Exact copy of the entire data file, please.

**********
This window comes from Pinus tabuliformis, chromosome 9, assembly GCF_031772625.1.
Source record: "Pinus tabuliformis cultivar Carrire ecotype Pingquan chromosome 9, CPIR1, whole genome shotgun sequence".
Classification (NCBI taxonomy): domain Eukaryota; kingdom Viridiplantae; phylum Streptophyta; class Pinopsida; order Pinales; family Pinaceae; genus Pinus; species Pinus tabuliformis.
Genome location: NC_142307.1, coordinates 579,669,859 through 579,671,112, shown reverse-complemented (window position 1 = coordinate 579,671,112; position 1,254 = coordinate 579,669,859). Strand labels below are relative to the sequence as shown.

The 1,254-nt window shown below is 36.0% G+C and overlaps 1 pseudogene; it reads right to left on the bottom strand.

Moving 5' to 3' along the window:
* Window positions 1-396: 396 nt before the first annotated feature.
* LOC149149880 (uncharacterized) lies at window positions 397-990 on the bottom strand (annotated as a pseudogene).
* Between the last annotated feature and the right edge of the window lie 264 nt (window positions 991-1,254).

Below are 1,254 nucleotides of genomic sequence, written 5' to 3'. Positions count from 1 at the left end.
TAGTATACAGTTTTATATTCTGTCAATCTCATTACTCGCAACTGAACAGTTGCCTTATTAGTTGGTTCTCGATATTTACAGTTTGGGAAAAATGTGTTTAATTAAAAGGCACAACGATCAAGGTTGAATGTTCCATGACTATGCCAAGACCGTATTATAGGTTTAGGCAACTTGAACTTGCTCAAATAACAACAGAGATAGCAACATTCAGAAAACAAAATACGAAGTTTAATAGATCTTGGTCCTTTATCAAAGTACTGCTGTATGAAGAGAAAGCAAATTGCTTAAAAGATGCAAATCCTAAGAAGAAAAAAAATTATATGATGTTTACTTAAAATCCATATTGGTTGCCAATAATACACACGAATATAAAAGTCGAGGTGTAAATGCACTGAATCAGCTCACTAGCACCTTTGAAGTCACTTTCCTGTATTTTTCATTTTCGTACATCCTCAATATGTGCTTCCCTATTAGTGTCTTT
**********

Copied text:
This window comes from Pinus tabuliformis, chromosome 9, assembly GCF_031772625.1.
Source record: "Pinus tabuliformis cultivar Carrire ecotype Pingquan chromosome 9, CPIR1, whole genome shotgun sequence".
Classification (NCBI taxonomy): domain Eukaryota; kingdom Viridiplantae; phylum Streptophyta; class Pinopsida; order Pinales; family Pinaceae; genus Pinus; species Pinus tabuliformis.
Genome location: NC_142307.1, coordinates 579,669,859 through 579,671,112, shown reverse-complemented (window position 1 = coordinate 579,671,112; position 1,254 = coordinate 579,669,859). Strand labels below are relative to the sequence as shown.

The 1,254-nt window shown below is 36.0% G+C and overlaps 1 pseudogene; it reads right to left on the bottom strand.

Moving 5' to 3' along the window:
* Window positions 1-396: 396 nt before the first annotated feature.
* LOC149149880 (uncharacterized) lies at window positions 397-990 on the bottom strand (annotated as a pseudogene).
* Between the last annotated feature and the right edge of the window lie 264 nt (window positions 991-1,254).

Below are 1,254 nucleotides of genomic sequence, written 5' to 3'. Positions count from 1 at the left end.
TAGTATACAGTTTTATATTCTGTCAATCTCATTACTCGCAACTGAACAGTTGCCTTATTAGTTGGTTCTCGATATTTACAGTTTGGGAAAAATGTGTTTAATTAAAAGGCACAACGATCAAGGTTGAATGTTCCATGACTATGCCAAGACCGTATTATAGGTTTAGGCAACTTGAACTTGCTCAAATAACAACAGAGATAGCAACATTCAGAAAACAAAATACGAAGTTTAATAGATCTTGGTCCTTTATCAAAGTACTGCTGTATGAAGAGAAAGCAAATTGCTTAAAAGATGCAAATCCTAAGAAGAAAAAAAATTATATGATGTTTACTTAAAATCCATATTGGTTGCCAATAATACACACGAATATAAAAGTCGAGGTGTAAATGCACTGAATCAGCTCACTAGCACCTTTGAAGTCACTTTCCTGTATTTTTCATTTTCGTACATCCTCAATATGTGCTTCCCTATTAGTGTCTTT